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Well stated, Dave. I sure agree with all of that. If I gave it enough thought, I could write a dissertation on all the times I have used 'situational awareness' to save my #@* (maybe a bit of luck too, but you sure can't rely on luck). Mostly in my younger days when I was 'out and about', hitchhiking around, going places and doing things I no longer have the inclination to do these days. But, man, you have to pay attention and keep your wits about you, as well as take precautions like 'hardening the target' (good phrase). I guess this is straying a bit off topic, but it does apply to protecting your equipment on gigs, etc.
 

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Assume that no horn is safe unless you're blowing thru it.
Even that's no guarantee, if you aren't watching; see that drunk lurching around on the dance floor, getting ready to stumble and take a dive right toward you? That could result in a visit both to your sax tech and the dentist!
 

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JL: Been there. DAVE
Yeah, I've had some close calls. Had to jump out of the way a few times. And I did watch a fellow sax player right next to me get his horn pushed into his teeth. Luckily he only suffered a cut lip and the horn was ok, but it could have turned out much worse.
 

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Oh, man! Is he still here? Somebody should call a cab & send him home to sleep it off.
He'll only replaced by another drunk out in the audience blowing a harmonica in the wrong key...
 

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Incessant vigilance was the price of living in an exciting, beautiful, forward-looking, creatively & culturally stimulating city.
I was also (extremely) lucky to grow up in Berkeley/Oakland (lived in both cities & of course they are basically merged into one). But the need for vigilance or awareness is not limited to any one city or location. Over the years, like a lot us, I did a fair amount of traveling and I can tell you there are much more dangerous places than the Bay Area! But, as someone pointed out about thieves earlier in this thread, all it takes is one. And it's really not a matter of being paranoid. Awareness (the term I prefer) is a good thing overall, which can enrich your life as well as help prevent you being victimized.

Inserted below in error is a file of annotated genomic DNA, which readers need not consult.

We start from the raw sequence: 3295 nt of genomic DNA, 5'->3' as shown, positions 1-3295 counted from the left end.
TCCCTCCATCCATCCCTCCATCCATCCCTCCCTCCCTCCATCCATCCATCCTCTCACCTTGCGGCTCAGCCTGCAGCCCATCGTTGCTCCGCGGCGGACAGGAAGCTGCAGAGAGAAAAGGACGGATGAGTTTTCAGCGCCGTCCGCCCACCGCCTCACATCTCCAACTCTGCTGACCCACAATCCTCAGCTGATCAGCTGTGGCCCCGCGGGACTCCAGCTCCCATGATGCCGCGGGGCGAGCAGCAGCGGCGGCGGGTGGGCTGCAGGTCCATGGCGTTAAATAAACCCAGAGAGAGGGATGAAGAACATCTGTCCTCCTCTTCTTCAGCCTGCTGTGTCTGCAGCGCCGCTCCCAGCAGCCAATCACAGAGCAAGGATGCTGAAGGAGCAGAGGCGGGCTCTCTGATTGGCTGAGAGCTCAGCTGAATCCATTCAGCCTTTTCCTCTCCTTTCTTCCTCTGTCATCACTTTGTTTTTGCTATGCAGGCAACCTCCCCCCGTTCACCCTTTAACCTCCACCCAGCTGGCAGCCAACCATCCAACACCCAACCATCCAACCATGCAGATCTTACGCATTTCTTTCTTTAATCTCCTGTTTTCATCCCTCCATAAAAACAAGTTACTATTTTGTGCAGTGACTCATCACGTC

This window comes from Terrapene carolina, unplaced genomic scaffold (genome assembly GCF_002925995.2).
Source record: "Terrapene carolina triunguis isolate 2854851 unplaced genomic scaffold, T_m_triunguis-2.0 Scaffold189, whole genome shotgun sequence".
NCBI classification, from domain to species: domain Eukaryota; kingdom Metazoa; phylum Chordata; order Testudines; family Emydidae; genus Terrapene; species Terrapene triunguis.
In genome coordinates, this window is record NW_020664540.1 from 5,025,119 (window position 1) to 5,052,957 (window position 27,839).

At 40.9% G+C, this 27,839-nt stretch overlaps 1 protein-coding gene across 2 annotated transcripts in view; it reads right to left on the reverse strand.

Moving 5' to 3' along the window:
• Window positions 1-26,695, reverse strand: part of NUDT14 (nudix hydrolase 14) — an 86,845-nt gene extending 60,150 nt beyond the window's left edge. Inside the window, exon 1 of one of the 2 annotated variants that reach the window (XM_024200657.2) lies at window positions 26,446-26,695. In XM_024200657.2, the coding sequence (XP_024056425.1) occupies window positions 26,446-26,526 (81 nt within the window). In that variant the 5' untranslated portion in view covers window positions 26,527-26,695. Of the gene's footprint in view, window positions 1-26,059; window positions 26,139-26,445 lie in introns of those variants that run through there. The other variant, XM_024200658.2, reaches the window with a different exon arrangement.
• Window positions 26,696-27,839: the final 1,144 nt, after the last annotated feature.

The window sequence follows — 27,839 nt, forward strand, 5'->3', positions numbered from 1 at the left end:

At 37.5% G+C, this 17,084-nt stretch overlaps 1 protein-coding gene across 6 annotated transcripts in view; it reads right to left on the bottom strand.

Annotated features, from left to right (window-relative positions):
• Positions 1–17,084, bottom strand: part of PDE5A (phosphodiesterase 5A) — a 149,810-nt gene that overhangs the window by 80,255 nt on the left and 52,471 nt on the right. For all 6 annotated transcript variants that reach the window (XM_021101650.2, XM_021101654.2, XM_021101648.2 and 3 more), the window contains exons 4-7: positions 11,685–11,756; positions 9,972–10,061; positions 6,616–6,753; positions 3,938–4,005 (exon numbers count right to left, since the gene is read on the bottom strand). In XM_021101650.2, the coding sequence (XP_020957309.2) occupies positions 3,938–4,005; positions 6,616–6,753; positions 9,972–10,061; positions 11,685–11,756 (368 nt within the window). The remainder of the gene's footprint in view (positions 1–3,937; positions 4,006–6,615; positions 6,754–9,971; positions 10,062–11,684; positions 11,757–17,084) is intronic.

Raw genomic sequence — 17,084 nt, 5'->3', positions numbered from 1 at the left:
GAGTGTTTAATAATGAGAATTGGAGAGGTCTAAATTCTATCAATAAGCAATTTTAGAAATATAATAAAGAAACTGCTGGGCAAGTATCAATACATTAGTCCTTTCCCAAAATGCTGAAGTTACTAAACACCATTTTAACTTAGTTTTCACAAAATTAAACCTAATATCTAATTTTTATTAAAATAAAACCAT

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There is a lot to be said about not acting or looking like a victim. Of course, when one is not paying attention or is distracted, it becomes easier for a thief to make off with your stuff.
+1. Yeah, that was my point also, Dave. FWIW, I've never carried or felt any need for a gun*, but I wasn't in your line of work!

*But, hey wait a minute, with one exception; I did have to carry a rifle when I worked as a geologist in Alaska, due to the potential threat of Grizzly Bears. I still hated carrying the damn thing, not because it was a gun, but it was heavy and awkward when climbing around in the mountains. My first couple of weeks I would leave it at the start of my traverse and pick it up later when the helicopter picked me up at the end of the day.... then one day a saw a bear nearby. I had the rifle with me at all times after that. (sorry for the diversion, but I did have to admit to carrying a gun at one time)
 

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So... you asserted your right to arm for bears.
Yeah, 'loaded for bear.' That was back in the '80s-early '90s and I haven't had the need to arm myself with a gun since, thankfully. I carried a 30-06 bolt action rifle because in the bear-shooting class they had us take, I found I could get off several shots using the bolt, and 'kill' the cardboard bear attacking me while it was being pulled forward on a clothesline! Whether or not it would have worked in a real situation, I don't know and luckily never had to find out. (Of course the survivalist guy teaching the course told us what we really needed was a fully automatic assault weapon, but the USGS was wise enough not to issue those to us.)

No Grizzly bears on the gigs I play. A drunken stumble bum can probably do as much damage to your horn, though, so stay alert...
 

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Civilians know too much with the inter web thing they have now.
I've had a mint SBA stolen. I know what it feels like to have a prized tool taken.
I think this is probably a good point. Pre-internet days I never worried too much about anyone being tempted to make off with my ratty-looking MKVI with half its lacquer missing, assuming, and rightly so back then anyway, that they had no idea it was worth enough to be worth stealing. But then again, it only takes one knowledgeable thief...